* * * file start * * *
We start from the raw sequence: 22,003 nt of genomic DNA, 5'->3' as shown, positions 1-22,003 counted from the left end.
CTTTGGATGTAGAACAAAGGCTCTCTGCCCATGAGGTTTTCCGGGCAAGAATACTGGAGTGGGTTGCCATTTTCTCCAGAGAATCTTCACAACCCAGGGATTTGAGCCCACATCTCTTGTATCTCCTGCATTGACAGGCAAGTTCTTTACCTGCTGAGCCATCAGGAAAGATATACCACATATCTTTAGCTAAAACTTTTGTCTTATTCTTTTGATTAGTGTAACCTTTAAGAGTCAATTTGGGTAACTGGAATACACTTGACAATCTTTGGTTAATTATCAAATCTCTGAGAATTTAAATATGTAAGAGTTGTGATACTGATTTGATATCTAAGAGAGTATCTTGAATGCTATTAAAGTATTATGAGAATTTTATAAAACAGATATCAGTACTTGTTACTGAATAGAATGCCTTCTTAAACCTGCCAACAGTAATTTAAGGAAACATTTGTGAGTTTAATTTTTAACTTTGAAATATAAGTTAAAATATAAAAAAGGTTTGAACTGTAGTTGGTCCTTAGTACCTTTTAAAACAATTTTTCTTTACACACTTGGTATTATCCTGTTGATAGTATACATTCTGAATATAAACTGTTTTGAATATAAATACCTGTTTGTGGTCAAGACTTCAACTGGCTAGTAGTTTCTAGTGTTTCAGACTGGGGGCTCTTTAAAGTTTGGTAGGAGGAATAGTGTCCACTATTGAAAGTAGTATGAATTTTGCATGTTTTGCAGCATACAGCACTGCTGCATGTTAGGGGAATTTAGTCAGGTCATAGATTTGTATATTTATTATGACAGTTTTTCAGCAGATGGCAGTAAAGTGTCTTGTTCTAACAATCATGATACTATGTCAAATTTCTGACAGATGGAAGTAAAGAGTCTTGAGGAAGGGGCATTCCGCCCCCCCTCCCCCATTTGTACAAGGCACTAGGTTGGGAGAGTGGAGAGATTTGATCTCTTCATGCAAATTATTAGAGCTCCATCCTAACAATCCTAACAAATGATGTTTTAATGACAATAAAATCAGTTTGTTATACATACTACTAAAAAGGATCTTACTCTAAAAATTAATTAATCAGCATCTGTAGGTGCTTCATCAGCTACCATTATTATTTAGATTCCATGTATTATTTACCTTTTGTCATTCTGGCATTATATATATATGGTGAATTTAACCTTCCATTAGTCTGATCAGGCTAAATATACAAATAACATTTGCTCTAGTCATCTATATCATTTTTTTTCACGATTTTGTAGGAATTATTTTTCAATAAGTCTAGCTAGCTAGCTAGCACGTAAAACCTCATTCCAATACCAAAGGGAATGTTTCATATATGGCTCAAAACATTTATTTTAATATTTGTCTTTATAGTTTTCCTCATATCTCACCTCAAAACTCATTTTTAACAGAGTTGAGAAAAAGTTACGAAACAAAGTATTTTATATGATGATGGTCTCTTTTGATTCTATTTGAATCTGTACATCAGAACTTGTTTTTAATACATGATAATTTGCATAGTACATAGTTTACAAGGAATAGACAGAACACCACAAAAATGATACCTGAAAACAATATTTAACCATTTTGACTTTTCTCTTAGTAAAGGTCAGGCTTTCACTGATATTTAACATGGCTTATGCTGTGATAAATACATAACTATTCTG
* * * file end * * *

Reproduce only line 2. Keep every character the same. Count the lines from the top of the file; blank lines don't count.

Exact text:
CTTTGGATGTAGAACAAAGGCTCTCTGCCCATGAGGTTTTCCGGGCAAGAATACTGGAGTGGGTTGCCATTTTCTCCAGAGAATCTTCACAACCCAGGGATTTGAGCCCACATCTCTTGTATCTCCTGCATTGACAGGCAAGTTCTTTACCTGCTGAGCCATCAGGAAAGATATACCACATATCTTTAGCTAAAACTTTTGTCTTATTCTTTTGATTAGTGTAACCTTTAAGAGTCAATTTGGGTAACTGGAATACACTTGACAATCTTTGGTTAATTATCAAATCTCTGAGAATTTAAATATGTAAGAGTTGTGATACTGATTTGATATCTAAGAGAGTATCTTGAATGCTATTAAAGTATTATGAGAATTTTATAAAACAGATATCAGTACTTGTTACTGAATAGAATGCCTTCTTAAACCTGCCAACAGTAATTTAAGGAAACATTTGTGAGTTTAATTTTTAACTTTGAAATATAAGTTAAAATATAAAAAAGGTTTGAACTGTAGTTGGTCCTTAGTACCTTTTAAAACAATTTTTCTTTACACACTTGGTATTATCCTGTTGATAGTATACATTCTGAATATAAACTGTTTTGAATATAAATACCTGTTTGTGGTCAAGACTTCAACTGGCTAGTAGTTTCTAGTGTTTCAGACTGGGGGCTCTTTAAAGTTTGGTAGGAGGAATAGTGTCCACTATTGAAAGTAGTATGAATTTTGCATGTTTTGCAGCATACAGCACTGCTGCATGTTAGGGGAATTTAGTCAGGTCATAGATTTGTATATTTATTATGACAGTTTTTCAGCAGATGGCAGTAAAGTGTCTTGTTCTAACAATCATGATACTATGTCAAATTTCTGACAGATGGAAGTAAAGAGTCTTGAGGAAGGGGCATTCCGCCCCCCCTCCCCCATTTGTACAAGGCACTAGGTTGGGAGAGTGGAGAGATTTGATCTCTTCATGCAAATTATTAGAGCTCCATCCTAACAATCCTAACAAATGATGTTTTAATGACAATAAAATCAGTTTGTTATACATACTACTAAAAAGGATCTTACTCTAAAAATTAATTAATCAGCATCTGTAGGTGCTTCATCAGCTACCATTATTATTTAGATTCCATGTATTATTTACCTTTTGTCATTCTGGCATTATATATATATGGTGAATTTAACCTTCCATTAGTCTGATCAGGCTAAATATACAAATAACATTTGCTCTAGTCATCTATATCATTTTTTTTCACGATTTTGTAGGAATTATTTTTCAATAAGTCTAGCTAGCTAGCTAGCACGTAAAACCTCATTCCAATACCAAAGGGAATGTTTCATATATGGCTCAAAACATTTATTTTAATATTTGTCTTTATAGTTTTCCTCATATCTCACCTCAAAACTCATTTTTAACAGAGTTGAGAAAAAGTTACGAAACAAAGTATTTTATATGATGATGGTCTCTTTTGATTCTATTTGAATCTGTACATCAGAACTTGTTTTTAATACATGATAATTTGCATAGTACATAGTTTACAAGGAATAGACAGAACACCACAAAAATGATACCTGAAAACAATATTTAACCATTTTGACTTTTCTCTTAGTAAAGGTCAGGCTTTCACTGATATTTAACATGGCTTATGCTGTGATAAATACATAACTATTCTG